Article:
Archive for the ‘Church Year’ Category

Its been nearly two weeks since Resurrection Sunday, but according to the traditional church calendar, it is only the second week of a seven week Easter Season. This season is a time to celebrate the resurrection of our Lord, new life, and new creation. It is no coincidence that this period on the Church calendar occurs during the time of the year where we see nature come to life.  Just this week, we have seen beautiful sunny skies, the Dogwood and Bradford pear trees bloom and the grass getting greener – and taller.

It is Spring. The cold gives way to warmth.  The ground is broken up and readied for planting. Dormant seeds come alive.
And Christ is risen. Alleluia! The Lord is Risen Indeed!


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Pharisäer und Zöllner - Fresko (F3), Basilika ...

Pharisäer und Zöllner – Fresko (F3), Basilika Ottobeuren (Photo credit: Wikipedia)

“He (Jesus) also told this parable to some who trusted in themselves that they were righteous, and treated others with contempt:  “Two men went up into the temple to pray, one a Pharisee and the other a tax collector.  The Pharisee, standing by himself, prayed thus: ‘God, I thank you that I am not like other men, extortioners, unjust, adulterers, or even like this tax collector. I fast twice a week; I give tithes of all that I get.’  But the tax collector, standing far off, would not even lift up his eyes to heaven, but beat his breast, saying, ‘God, be merciful to me, a sinner!’  I tell you, this man went down to his house justified, rather than the other. For everyone who exalts himself will be humbled, but the one who humbles himself will be exalted.” – Luke 18:9-14 (ESV)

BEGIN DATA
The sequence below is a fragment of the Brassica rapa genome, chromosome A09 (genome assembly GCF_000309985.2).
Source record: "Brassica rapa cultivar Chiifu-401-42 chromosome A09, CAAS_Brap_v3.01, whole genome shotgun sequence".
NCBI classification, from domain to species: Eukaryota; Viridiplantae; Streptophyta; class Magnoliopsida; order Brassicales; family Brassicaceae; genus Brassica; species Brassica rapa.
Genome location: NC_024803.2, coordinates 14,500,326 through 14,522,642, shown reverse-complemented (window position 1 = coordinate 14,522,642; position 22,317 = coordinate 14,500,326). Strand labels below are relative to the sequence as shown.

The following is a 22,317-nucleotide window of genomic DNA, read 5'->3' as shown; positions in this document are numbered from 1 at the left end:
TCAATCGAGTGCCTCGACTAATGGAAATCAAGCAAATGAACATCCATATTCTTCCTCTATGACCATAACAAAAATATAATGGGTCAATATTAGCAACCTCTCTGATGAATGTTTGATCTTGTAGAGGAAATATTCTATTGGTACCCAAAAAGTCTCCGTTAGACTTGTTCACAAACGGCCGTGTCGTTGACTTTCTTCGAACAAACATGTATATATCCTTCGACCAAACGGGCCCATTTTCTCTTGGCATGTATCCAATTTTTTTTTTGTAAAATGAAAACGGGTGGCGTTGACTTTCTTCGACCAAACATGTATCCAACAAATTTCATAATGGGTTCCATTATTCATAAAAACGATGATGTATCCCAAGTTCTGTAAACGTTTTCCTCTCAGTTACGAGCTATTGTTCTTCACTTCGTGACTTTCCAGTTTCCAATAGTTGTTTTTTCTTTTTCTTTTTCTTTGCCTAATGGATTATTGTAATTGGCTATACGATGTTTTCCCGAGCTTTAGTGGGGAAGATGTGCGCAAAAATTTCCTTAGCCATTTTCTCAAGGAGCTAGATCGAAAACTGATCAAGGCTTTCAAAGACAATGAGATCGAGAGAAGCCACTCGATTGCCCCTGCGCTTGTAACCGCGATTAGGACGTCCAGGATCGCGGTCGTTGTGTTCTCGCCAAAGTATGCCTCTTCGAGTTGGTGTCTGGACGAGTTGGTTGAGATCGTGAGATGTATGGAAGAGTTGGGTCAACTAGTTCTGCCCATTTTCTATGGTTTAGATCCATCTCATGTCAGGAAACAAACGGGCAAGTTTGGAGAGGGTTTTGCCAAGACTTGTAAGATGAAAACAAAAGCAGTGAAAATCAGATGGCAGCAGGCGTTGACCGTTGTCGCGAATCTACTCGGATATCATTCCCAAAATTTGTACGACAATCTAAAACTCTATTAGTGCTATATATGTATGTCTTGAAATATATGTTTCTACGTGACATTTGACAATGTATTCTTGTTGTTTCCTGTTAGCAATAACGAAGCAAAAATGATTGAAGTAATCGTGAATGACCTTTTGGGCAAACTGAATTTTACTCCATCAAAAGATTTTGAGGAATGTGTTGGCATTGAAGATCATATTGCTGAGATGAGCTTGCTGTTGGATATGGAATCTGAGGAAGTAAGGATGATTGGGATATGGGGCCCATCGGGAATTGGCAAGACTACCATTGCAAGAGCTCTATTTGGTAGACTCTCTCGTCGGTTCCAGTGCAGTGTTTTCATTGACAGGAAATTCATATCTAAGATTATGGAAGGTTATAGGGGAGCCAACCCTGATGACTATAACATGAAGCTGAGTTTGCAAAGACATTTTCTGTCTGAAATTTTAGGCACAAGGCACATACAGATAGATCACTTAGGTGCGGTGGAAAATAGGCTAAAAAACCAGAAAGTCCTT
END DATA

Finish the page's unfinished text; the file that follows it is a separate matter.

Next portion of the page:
Before God, we are all miserable sinners. The only difference is that some acknowledge this and plead for nothing but mercy. Others thank God that they are not the same kind of sinner as their neighbor.  The Pharisee in this story thinks that because he has not committed the obvious taboo sins of his culture, he is fine. Even more he fasts regularly and tithes on everything. All good thing things. Yet, he forgot about the one sin that leads to all others: Pride.
It was pride that caused the fall in Eden and it is pride that causes my fall and yours today. We compare ourselves with others, seeking to justify ourselves in the sight of God and men. To do this, we must paint a very bleak picture of our neighbors’ morality, and a very charming portrait of our own goodness. In highlighting our goodness and focusing on others’ failures, we become self-deluded, thinking that our sins are trivial. We begin to see no need for repentance and mercy, only “thankfulness” that we are not like those we hold in contempt.